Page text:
Why, then, is there this lack of consistency in defining intelligence? On the one hand, it is not unusual for non-professionals to have romanticized notions of what a certain profession does. For example, largely because of the prevalence of courtroom dramas on film and TV, many people tend to believe that lawyers spend much of their time in court. In fact, the opposite is true. Most lawyers spend very little time in court and some lawyers spend no time at all participating in jury trials. It is easiest, then, perhaps, to attribute the common public misconceptions about what intelligence is and what it does to an entertainment industry with an insatiable appetite for espionage dramas.
Easy, perhaps, but dangerous as well. The ability of the non-professional to understand the capabilities and limitations of intelligence, the relatively limited role of secrecy in most intelligence activities and the part intelligence actually plays in policymaking in business, law enforcement and national security activities is critical to sound decisionmaking. Yet, textbooks on American government rarely give more than a passing mention to the role of intelligence in the US government and it is highly likely that no more than 25 colleges and universities offer courses in intelligence at present.
This lack of understanding is particularly dangerous in a democracy. The perception of excessive secrecy and unaccountable power common among many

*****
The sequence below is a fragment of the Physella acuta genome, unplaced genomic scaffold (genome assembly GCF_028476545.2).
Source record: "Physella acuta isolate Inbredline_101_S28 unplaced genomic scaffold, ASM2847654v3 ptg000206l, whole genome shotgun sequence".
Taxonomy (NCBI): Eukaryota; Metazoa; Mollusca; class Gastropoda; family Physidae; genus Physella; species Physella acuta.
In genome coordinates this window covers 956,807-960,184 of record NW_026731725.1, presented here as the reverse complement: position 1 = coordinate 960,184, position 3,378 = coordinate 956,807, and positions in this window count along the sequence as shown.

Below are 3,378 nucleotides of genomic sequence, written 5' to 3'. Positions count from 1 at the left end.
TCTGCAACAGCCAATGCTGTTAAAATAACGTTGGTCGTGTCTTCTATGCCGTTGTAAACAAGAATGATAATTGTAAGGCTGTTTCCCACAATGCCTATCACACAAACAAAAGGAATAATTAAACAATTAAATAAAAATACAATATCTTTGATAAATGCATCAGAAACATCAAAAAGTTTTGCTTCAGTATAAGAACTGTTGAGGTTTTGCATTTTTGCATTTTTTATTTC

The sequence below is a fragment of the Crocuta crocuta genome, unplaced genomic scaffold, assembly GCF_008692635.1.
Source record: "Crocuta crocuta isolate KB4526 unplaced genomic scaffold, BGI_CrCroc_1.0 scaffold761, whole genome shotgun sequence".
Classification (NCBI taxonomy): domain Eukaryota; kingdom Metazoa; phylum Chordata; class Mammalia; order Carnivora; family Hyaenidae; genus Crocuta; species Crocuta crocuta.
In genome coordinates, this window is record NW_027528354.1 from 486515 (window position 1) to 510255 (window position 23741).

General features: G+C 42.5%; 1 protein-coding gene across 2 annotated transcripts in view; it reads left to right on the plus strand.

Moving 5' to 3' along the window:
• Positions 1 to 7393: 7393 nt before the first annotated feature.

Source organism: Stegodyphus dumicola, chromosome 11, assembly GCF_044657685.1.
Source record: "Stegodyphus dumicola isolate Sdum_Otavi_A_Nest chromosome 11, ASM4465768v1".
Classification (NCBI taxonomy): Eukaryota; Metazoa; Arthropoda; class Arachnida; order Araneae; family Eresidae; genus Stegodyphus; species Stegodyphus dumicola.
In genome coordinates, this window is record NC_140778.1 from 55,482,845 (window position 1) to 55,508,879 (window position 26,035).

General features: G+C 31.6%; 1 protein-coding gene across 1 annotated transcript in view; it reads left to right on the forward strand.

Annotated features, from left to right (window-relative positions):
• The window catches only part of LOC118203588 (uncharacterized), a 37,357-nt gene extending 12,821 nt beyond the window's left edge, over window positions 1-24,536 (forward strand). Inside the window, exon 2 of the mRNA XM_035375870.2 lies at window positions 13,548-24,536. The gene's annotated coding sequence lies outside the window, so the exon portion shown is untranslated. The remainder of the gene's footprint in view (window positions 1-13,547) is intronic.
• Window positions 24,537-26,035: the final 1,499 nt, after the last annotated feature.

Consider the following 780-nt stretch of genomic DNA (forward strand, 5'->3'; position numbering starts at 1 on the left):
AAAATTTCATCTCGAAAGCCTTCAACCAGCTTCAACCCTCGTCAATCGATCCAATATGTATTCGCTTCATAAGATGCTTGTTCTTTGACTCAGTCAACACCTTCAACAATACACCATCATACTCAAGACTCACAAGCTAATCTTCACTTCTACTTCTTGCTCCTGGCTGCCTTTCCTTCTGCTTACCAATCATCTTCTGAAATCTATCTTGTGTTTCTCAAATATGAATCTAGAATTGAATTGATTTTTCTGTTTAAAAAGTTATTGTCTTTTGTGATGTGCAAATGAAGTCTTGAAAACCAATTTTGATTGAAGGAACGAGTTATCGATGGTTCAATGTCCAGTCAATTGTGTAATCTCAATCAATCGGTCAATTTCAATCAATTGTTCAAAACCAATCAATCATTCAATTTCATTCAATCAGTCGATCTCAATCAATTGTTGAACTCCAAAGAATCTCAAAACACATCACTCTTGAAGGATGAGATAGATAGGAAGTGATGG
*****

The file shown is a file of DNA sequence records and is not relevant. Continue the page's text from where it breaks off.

- “As a secret organization serving an open and free society, CIA has been granted an enormous public trust. That’s what secrecy is in a democracy. Not a grant of power, but a grant of trust. Each day, we have to earn that trust—as our democratic system demands—by acting as our fellow citizens expect us to: Skillfully, boldly, and always in keeping with the laws and values of our Republic. That’s our social contract.” (21 JUN 07, Speech, Society for Historians of American Foreign Relations)
The responsibilities inherent in this “social contract” cut both ways, of course. Not only does the public have a responsibility to better understand intelligence and its function in modern decisionmaking but also intelligence professionals have a responsibility to better explain what it is they do and how they go about doing it.
That is, as soon as they figure it out themselves.
While the confusion in the mind of the public is, at least, partly understandable, the lack of consistency among intelligence professionals is baffling. It is one thing for the average person to be unable to define “law”. It is another thing entirely for a lawyer not to know (or, at least be able to find) what “law” is. Yet, that is precisely the position intelligence professionals find themselves in today.
Arriving at a clear definition of intelligence is particularly important for people seeking to teach intelligence. Our desire is to spend most of our time teaching how to do intelligence; to prepare the next generation of analysts and other intelligence professionals for the challenges that lie ahead, not to merely re-hash the arguments of the past. In order for that to make sense, we need to establish an operational definition of intelligence – one that students and instructors in business, law enforcement and national security intelligence courses can translate into a set of theoretical concepts and practical skills that represent not only today’s best practices but also provide direction for researchers going forward.
Tomorrow -- The Reasons For A Lack Of Definition